Dengue Fever - An Emerging Disease
In difference to malaria, which vector is a parasite, dengue fever is a viral disease. It's hosts are exclusively primates, mostly humans and some kinds of mosquitoes of the family aedes, who transfer it. There are four different subspecies of the virus.
Mosquito larvas in a washing basin in Cambodia. Images by Asienreisender, 2013
Dengue fever is a very dangerous and painful disease. It is also an emerging disease, in fact the fastest dispersing disease in the world transfered by mosquitoes. In the fifty years between 1960 and 2010 dengue cases rose up thirty fold worldwide. In the ten years between 2000 and 2010 the number of cases doubled. That has to do with the expansion of the vector mosquito, what is in Southeast Asia (mostly) the Asian tiger mosquito, in general mosquitoes of the aedes family. This mosquito kind thrives in urban regions, and it's very adaptable. Since urbanisation is rampant in Southeast Asia, the Asian tiger mosquito has a rapidly growing habitat. But it's also worldwide spreading out. Globalization promotes the outspread of the tiger mosquito and the disease. Increased mobility as travel activities, population growth and global warming play a role as well.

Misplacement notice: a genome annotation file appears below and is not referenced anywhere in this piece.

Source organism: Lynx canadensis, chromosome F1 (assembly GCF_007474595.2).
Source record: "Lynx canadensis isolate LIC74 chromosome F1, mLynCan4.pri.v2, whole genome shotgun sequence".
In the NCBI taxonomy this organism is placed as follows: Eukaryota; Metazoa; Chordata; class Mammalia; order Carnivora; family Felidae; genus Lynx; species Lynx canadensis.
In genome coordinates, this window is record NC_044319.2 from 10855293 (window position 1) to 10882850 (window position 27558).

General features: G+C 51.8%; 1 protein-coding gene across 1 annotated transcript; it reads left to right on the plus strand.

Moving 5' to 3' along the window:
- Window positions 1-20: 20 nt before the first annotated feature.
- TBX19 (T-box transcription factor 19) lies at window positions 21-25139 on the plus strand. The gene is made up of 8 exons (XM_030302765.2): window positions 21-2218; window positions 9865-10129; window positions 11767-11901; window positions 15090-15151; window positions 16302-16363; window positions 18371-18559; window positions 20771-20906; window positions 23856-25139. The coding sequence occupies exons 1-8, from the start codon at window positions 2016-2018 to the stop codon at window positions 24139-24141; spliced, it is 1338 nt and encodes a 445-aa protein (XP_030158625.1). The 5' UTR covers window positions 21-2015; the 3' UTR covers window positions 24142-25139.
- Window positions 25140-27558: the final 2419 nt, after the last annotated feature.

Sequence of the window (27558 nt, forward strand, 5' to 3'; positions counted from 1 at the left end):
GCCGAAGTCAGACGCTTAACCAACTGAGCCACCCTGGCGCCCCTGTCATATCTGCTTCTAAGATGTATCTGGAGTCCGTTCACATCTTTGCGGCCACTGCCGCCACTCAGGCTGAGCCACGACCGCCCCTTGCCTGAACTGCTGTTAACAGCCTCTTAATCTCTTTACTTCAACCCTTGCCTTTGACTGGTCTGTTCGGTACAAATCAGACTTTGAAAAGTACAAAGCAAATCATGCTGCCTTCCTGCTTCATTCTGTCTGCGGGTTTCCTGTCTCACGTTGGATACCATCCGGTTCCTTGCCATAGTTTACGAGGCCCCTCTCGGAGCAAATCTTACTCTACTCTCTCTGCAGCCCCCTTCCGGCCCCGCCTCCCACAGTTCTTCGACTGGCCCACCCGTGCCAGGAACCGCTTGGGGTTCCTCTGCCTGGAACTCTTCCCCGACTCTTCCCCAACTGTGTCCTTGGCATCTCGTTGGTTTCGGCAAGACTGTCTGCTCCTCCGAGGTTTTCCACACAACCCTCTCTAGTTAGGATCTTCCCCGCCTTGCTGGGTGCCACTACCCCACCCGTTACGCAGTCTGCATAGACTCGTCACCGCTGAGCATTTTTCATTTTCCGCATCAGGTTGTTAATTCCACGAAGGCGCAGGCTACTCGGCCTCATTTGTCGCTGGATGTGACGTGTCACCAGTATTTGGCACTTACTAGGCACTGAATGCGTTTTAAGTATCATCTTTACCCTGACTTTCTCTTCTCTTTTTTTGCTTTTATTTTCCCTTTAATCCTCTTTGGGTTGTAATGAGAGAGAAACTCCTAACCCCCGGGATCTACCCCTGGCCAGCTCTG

Particularly the Philippines and Laos are in the center of the emerge, but also Thailand, Malaysia, Singapore and Vietnam have all reported an increase in cases.
The World Health Organization (WHO) estimates between 50 to 100 million annual cases of dengue worldwide, of whome half a million suffer a heavy course of disease and 22.000 people die; most of the victims are children. In Asia more than 90% of the heavy course of the disease hit children. The magazine 'Nature' wrote in it's April 2013 issue that even 390 million people get infected annually, referring to the studies of the scientific authors of the article.
Dengue is endemic in 110 countries in the tropical and subtropical regions of the earth; 75% of the dengue cases appear in the Asia/Pacific region.
Dengue fever is commonly also called the 'breakbone disease' or 'dandy fever'.